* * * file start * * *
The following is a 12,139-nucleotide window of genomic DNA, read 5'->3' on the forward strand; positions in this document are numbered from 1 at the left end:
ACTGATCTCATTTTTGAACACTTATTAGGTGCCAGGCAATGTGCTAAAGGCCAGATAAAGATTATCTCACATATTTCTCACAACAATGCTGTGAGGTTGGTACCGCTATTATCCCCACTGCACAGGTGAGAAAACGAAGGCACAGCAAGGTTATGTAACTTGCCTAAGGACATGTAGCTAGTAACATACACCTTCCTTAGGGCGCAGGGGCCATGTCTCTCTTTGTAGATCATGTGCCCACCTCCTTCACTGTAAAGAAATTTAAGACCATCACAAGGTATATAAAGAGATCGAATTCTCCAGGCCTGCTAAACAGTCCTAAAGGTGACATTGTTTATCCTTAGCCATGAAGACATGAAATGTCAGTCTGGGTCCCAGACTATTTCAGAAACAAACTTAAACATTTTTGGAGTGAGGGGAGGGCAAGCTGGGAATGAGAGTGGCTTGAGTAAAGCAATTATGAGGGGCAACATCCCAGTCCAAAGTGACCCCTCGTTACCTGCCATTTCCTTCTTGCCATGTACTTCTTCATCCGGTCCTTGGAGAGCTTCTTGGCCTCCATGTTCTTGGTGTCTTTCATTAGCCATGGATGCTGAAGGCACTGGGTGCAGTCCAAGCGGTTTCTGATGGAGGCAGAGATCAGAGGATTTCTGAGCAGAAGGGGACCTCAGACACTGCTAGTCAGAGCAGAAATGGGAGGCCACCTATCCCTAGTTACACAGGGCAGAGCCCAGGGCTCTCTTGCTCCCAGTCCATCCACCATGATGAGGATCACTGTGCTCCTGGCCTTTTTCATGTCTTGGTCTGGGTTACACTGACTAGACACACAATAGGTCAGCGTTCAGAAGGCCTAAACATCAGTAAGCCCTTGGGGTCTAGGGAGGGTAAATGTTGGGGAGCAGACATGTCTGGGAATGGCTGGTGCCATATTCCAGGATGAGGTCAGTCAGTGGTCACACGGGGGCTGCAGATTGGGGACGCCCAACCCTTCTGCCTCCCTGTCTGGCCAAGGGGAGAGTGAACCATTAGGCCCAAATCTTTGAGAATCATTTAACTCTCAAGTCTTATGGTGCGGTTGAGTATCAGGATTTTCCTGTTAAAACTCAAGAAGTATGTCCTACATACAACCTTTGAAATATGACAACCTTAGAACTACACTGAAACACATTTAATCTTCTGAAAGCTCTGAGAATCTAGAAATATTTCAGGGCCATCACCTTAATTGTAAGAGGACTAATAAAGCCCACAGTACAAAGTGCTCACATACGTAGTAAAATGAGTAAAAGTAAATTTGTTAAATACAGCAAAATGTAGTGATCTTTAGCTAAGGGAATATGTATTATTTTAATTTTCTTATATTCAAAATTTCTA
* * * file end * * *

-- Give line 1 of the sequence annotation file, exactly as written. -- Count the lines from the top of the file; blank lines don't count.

The following is a 12,139-nucleotide window of genomic DNA, read 5'->3' on the forward strand; positions in this document are numbered from 1 at the left end: